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After a blood clot in the leg (deep vein thrombosis), compression stockings do not reduce complications

Berntsen CF, Kristiansen A, Akl EA, et al. Compression Stockings for Preventing the Postthrombotic Syndrome in Patients with Deep Vein Thrombosis. Am J Med. 2016;129:447.e1–447.e20

Review question

In people with a recent blood clot in the leg, are elastic compression stockings effective for reducing complications and recurrence?

Background

In people who have had blood clots in the leg (deep vein thrombosis), postthrombotic syndrome is a common complication. It includes symptoms such as leg swelling, itching, pain, and cramps. If you have had a blood clot in the leg, your doctor may suggest you wear a compression stocking to reduce swelling. These stockings are made of special elastic fabric. They may also help reduce your risk of getting postthrombotic syndrome or another blood clot in the leg.

How the review was done

The researchers did a systematic review, searching for studies that were published up to January 2015.

They found 7 randomized controlled trials with 1,581 people (average age 46 to 64 years, 43% to 60% men).

The key features of the studies were:

  • people had a previous blood clot in the leg that caused symptoms;
  • the blood clot was confirmed with imaging such as ultrasound;
  • people were treated with compression stockings starting 2 days to 1 year after the blood clot;
  • compression stockings were compared with no treatment or stockings that didn’t include compression; and
  • people were followed up for 2 to 7 years.

What the researchers found

Rates of complications, clot recurrence, death, and pain were similar in patients who used compression stockings and those who did not.

Conclusion

After a blood clot in the leg, elastic compression stockings do not reduce complications or prevent recurrence.

Compression stockings vs no compression stockings after a blood clot in the leg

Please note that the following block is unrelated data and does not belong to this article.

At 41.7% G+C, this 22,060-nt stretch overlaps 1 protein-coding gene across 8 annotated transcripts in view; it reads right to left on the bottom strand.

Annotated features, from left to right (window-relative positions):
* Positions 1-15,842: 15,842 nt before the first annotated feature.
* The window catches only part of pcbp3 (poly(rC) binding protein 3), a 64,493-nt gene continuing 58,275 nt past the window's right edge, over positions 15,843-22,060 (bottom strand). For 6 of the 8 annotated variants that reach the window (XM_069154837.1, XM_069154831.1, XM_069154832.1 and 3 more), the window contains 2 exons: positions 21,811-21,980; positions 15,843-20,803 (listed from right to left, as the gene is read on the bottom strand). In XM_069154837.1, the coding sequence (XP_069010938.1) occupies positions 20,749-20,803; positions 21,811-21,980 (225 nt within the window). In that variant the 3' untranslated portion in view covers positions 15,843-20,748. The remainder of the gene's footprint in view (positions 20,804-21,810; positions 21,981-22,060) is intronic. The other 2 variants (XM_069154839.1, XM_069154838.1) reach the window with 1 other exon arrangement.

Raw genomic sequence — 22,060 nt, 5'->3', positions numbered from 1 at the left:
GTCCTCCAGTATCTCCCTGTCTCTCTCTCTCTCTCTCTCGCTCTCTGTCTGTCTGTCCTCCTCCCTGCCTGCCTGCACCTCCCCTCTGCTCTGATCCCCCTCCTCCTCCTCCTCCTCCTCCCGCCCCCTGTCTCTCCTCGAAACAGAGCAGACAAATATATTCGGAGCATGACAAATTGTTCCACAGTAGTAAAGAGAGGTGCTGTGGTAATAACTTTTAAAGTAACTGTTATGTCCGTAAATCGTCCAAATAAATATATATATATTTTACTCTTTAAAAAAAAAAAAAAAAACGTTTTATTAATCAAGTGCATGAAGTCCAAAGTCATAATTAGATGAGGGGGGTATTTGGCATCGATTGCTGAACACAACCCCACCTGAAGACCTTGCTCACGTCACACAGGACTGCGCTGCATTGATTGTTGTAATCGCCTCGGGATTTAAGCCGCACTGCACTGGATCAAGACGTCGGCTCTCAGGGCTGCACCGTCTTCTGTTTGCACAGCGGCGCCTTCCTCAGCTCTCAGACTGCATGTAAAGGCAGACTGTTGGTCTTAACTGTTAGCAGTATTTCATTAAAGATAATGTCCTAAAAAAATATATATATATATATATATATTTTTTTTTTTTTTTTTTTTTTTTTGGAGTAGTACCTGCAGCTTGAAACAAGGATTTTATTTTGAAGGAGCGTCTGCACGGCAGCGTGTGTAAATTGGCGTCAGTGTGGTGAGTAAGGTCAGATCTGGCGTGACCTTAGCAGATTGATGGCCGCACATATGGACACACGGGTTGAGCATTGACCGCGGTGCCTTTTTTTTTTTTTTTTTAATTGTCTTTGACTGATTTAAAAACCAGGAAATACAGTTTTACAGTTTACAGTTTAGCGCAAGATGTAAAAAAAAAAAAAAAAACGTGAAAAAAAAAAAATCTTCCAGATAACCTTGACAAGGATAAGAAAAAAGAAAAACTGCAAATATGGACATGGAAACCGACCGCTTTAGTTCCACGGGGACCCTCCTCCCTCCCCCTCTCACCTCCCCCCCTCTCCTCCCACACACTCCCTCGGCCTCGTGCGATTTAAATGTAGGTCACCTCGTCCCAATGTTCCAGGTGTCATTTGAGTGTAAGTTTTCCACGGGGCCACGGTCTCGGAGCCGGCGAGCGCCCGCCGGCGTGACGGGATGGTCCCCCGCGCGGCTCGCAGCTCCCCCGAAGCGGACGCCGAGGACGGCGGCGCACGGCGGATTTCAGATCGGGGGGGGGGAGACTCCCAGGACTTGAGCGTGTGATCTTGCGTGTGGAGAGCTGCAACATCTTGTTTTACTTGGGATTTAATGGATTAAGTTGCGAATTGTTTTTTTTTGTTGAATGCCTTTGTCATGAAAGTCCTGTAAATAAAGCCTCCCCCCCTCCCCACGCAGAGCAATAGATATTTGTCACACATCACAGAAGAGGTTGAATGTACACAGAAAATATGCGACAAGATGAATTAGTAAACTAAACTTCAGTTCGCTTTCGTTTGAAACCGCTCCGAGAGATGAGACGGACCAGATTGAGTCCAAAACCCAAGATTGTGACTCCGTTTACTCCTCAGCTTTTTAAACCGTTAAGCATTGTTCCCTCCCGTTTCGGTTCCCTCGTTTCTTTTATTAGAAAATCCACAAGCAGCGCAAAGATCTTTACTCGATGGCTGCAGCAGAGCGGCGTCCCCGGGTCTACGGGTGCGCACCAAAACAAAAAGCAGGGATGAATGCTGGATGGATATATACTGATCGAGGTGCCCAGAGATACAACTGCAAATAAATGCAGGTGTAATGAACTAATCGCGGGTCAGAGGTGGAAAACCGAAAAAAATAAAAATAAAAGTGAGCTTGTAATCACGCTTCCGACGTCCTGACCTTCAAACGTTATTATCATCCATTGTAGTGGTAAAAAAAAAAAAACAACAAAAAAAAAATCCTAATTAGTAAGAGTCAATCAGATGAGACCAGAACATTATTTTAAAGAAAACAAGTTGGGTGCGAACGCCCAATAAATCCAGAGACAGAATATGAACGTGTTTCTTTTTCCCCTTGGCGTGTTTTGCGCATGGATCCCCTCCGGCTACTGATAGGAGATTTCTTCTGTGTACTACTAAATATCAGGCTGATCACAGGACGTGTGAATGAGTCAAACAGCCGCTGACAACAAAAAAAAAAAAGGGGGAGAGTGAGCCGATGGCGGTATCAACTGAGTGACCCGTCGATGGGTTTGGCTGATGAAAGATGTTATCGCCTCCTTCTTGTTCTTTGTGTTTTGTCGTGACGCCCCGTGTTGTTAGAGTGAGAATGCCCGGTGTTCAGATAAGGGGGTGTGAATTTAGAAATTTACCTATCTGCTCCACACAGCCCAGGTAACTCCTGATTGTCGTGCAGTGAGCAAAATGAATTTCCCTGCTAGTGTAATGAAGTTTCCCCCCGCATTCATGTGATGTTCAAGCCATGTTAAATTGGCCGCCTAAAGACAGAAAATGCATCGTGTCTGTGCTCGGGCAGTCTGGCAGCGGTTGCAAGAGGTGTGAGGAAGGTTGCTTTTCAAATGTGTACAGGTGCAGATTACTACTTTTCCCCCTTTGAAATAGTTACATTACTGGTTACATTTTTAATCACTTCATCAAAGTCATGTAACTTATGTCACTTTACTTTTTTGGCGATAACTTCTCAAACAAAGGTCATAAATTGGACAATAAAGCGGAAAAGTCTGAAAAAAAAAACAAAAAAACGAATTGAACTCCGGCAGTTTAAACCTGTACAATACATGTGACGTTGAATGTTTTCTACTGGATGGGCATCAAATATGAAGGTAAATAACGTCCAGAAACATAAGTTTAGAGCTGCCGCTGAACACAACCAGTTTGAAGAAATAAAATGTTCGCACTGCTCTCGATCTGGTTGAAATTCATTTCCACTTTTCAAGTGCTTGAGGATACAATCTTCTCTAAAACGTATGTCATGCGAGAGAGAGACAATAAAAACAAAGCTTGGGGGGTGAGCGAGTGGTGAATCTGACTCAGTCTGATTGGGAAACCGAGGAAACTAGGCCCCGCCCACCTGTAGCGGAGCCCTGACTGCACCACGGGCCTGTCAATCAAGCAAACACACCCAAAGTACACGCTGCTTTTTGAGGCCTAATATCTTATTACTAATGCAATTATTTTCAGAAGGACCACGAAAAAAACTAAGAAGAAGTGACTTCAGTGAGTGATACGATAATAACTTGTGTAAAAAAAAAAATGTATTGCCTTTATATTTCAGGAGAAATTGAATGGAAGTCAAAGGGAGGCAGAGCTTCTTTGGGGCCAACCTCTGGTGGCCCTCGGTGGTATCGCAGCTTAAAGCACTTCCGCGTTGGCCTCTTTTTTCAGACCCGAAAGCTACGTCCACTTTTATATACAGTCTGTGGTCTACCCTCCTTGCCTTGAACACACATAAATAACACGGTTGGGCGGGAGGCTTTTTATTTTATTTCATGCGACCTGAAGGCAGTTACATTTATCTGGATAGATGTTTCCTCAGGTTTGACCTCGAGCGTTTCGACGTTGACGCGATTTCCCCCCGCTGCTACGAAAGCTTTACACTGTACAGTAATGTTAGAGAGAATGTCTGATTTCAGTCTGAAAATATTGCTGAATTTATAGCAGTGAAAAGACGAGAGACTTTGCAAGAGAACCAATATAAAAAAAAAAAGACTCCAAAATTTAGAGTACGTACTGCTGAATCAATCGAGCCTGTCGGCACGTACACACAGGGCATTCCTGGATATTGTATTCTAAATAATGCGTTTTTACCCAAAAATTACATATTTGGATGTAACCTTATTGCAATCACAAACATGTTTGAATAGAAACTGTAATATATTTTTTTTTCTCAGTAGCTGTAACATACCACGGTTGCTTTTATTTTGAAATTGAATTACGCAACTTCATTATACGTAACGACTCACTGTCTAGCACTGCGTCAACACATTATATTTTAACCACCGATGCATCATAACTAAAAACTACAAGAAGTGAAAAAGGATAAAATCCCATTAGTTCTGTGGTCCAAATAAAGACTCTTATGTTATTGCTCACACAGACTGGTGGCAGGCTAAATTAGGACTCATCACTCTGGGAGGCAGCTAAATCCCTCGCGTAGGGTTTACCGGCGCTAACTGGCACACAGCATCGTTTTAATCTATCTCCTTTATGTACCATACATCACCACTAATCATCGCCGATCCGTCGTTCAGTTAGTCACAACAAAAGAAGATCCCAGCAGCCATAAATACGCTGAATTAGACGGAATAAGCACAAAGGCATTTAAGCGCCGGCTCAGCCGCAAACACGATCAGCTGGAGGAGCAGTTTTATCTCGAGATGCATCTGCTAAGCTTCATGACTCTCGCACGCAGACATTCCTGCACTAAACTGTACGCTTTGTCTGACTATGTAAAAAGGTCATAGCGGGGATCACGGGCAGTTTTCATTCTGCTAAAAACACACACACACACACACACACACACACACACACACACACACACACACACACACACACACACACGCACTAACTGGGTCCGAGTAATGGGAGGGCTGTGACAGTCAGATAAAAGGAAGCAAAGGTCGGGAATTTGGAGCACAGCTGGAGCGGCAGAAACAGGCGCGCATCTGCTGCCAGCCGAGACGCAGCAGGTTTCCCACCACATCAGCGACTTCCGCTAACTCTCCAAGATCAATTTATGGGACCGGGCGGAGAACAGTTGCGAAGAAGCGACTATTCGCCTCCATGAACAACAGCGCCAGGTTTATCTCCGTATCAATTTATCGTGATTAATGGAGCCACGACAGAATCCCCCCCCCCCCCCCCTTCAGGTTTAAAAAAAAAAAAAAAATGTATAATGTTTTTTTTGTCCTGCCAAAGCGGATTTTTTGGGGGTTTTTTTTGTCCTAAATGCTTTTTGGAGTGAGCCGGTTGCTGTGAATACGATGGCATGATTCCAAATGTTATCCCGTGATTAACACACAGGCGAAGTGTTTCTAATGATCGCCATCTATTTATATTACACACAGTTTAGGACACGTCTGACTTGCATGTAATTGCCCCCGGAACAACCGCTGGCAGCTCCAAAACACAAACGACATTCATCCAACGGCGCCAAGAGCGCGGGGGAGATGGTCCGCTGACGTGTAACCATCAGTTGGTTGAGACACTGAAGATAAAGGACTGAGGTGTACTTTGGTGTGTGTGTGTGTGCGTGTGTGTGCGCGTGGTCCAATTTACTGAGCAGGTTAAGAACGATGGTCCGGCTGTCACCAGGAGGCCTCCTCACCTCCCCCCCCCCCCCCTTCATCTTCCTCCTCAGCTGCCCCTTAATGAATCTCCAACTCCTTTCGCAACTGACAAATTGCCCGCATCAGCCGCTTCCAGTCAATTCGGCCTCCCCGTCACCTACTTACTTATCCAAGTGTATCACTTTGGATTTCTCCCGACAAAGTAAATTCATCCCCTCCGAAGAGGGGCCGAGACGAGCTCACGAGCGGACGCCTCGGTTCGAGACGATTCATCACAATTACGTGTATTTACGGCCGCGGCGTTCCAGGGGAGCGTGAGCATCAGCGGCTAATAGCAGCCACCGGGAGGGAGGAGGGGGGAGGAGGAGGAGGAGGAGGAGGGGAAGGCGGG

Outcomes

Number of trials and people

Rate of events with compression stockings

Rate of events without compression stockings

Absolute effect of compression stockings

Postthrombotic syndrome*

5 trials (1,418 people)

Not reported

Not reported

No difference in effect at 2 to 7 years

Recurrence of blood clot in the leg

5 trials (1,283 people)

11%

13%

No difference in effect† at 2 to 7 years

Death

5 trials (1,214 people)

11%

11%

No difference in effect at 2 to 7 years

Pain

1 trial (806 people)

Not reported

Not reported

No difference in effect at 2 months

*A common complication after a blood clot in the leg. Symptoms include swelling, itching, pain, and cramps.

†Although the rates for the 2 groups look a little different, the differences were not statistically significant. This means that the differences could simply be due to chance rather than due to the different treatments.



Related Topics


Glossary

Randomized controlled trials
Studies where people are assigned to one of the treatments purely by chance.
Systematic review
A comprehensive evaluation of the available research evidence on a particular topic.

Related Web Resources

  • Preventing deep vein thrombosis

    Evidently Cochrane
    Compression stockings help to prevent deep vein thrombosis (blood clots and swelling) after surgery. You can choose to wear thigh or knee length stockings.
  • Stroke Prevention: Should I Have a Carotid Artery Procedure?

    OHRI
    This patient decision aid helps people who have had a mild (or moderate) stroke or one or more TIAs in the past 6 months and narrowing in your carotid artery decide on whether or not to have a carotid artery procedure by comparing the benefits, risks, and side effects of both options.
  • Varicose Veins: Should I Have a Surgical Procedure?

    OHRI
    This patient decision aid helps people with varicose veins decide on whether or not to have a surgical procedure by comparing the benefits, risks, and side effects of both options. It also includes alternative options like home care.
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